Council on Academic Computing

March 24, 2006

Meeting Summary

The National Science Foundation’s TeraGrid Project

Charlie Catlett, a Senior Fellow at Argonne National Laboratory and Executive Director of NSF’s TeraGrid project, discussed the TeraGrid project.  NSF established TeraGrid in order to link many of the country’s high-performance computers, data resources and tools, and high-end experimental facilities.  These resources are jointly offered to the academic community via the project’s high-performance network connections.  The project is the world's largest, most comprehensive, openly available distributed cyberinfrastructure.  NSF recently announced a five-year, $150 million initiative to operate and enhance TeraGrid.

In 2001, NSF launched TeraGrid with an investment of $53 million.  TeraGrid initially linked resources at the University of IllinoisNational Center for Supercomputing Applications, the San Diego Supercomputer Center, Argonne National Laboratory, and California Institute of Technology’s Center for Advanced Computing Research.  The Pittsburgh Supercomputing Center joined the project in 2002; and Oak Ridge National Laboratory, Purdue University, Indiana University, and the University of TexasAdvanced Computing Center joined the project in 2003.  NSF invested $35 million in 2002 and $10 million in 2003 to link the additional sites to TeraGrid.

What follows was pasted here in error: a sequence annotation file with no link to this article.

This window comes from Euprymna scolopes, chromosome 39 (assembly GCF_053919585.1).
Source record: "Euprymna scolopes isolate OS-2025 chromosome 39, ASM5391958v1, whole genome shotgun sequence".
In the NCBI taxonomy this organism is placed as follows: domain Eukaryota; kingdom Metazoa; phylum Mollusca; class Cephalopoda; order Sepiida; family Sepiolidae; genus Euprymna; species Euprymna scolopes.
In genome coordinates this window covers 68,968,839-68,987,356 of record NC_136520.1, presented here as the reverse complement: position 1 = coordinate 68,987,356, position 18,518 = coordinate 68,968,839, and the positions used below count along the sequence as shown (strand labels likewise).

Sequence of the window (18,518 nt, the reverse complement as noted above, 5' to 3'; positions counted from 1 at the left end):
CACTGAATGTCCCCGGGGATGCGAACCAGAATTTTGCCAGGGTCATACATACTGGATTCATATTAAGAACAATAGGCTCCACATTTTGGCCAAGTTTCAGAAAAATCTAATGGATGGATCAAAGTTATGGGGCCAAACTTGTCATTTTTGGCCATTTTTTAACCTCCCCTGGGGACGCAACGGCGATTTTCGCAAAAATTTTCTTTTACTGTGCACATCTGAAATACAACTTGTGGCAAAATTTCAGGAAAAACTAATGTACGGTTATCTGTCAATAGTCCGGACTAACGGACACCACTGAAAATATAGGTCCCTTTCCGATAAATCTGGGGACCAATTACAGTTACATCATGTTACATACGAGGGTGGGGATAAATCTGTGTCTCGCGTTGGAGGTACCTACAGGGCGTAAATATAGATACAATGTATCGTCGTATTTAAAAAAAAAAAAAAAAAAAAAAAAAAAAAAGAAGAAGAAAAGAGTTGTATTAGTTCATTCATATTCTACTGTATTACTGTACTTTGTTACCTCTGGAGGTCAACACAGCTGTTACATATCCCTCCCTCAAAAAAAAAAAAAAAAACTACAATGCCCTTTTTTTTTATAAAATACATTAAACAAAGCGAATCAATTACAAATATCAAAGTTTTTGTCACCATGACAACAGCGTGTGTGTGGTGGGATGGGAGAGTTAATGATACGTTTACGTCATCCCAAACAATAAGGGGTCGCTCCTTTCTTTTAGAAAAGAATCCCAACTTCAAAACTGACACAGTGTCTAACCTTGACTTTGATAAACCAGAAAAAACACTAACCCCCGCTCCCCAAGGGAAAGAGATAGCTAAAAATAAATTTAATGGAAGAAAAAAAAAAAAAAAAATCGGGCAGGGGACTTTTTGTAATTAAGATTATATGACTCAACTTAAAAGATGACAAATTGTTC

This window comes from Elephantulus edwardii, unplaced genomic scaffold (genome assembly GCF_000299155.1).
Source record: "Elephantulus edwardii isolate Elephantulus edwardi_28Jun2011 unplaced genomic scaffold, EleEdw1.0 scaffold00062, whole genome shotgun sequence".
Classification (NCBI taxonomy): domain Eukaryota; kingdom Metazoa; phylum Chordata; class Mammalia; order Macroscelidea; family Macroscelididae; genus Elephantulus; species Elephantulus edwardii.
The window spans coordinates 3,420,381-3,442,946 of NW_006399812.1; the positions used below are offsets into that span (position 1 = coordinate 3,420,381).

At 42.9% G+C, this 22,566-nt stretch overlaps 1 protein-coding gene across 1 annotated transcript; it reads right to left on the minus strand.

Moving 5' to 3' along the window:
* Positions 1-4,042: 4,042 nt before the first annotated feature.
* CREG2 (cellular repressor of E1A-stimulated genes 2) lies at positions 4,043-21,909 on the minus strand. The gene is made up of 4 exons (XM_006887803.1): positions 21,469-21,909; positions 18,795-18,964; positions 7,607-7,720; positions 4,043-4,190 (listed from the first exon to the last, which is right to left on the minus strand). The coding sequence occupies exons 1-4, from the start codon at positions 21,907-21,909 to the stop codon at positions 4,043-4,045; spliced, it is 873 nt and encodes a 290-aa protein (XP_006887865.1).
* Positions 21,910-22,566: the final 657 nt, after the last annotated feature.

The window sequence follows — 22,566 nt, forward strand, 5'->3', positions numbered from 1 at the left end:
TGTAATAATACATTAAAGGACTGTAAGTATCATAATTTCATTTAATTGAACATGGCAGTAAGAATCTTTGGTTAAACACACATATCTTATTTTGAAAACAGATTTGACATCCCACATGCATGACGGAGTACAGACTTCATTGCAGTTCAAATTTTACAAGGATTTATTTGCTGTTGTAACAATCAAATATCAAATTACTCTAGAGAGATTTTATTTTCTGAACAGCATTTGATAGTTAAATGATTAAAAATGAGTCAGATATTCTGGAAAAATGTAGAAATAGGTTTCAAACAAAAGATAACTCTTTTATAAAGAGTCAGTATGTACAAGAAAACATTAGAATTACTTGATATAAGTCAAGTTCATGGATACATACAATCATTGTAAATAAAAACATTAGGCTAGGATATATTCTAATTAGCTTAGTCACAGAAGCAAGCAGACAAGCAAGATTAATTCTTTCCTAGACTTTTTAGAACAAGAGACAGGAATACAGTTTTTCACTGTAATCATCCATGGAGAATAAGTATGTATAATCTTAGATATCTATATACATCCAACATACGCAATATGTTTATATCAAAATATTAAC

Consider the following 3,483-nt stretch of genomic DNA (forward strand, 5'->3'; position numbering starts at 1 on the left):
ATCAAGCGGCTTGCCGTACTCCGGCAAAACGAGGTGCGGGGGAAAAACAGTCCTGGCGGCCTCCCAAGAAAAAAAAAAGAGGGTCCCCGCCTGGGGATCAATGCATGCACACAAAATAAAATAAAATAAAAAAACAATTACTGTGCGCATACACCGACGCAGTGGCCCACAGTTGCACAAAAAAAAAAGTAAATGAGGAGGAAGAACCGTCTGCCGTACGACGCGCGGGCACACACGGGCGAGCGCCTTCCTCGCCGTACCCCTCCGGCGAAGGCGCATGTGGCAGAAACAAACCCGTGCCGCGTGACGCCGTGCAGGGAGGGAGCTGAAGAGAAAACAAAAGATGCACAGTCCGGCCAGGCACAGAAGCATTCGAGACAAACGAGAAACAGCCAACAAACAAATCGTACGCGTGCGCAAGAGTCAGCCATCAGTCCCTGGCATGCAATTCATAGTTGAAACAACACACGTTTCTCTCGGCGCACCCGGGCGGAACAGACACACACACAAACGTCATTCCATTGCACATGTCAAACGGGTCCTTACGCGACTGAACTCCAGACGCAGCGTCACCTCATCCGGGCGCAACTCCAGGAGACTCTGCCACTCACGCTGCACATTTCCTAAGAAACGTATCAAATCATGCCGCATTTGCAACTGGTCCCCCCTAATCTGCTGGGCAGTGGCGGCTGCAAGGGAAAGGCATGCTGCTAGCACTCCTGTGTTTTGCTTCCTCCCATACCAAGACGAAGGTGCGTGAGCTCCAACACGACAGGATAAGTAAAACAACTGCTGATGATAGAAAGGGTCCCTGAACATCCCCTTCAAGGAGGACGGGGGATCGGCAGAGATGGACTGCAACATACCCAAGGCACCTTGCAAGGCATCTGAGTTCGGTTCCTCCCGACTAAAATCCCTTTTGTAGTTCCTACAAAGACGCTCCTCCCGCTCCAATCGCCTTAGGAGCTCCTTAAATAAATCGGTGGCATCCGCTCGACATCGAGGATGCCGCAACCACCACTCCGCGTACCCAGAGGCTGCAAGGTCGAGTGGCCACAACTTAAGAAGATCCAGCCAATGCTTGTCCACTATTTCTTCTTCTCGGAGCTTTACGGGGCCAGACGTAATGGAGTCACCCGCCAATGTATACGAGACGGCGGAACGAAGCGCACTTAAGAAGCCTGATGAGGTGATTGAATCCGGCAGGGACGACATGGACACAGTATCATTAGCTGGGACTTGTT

Three interlocking initiatives – Deep, Wide, and Open – serve as TeraGrid’s organizing principles.  TeraGrid Deep extends the project’s original focus by advertising its resources to scientists.  Scientific exploration is encouraged when researchers, who had not previously used the project’s resources, do so.  TeraGrid Wide encourages the broader academic community to use the project’s resources by partnering with discipline-specific groups.  Web portals, desktop tools, and local clusters and grid systems are offered to these groups through “science gateways.”  TeraGrid Open drives the evolution of the project’s software and services.  Project participants are working with the Open Science Grid and the NSF Middleware Initiative to increase interoperability between grid infrastructures.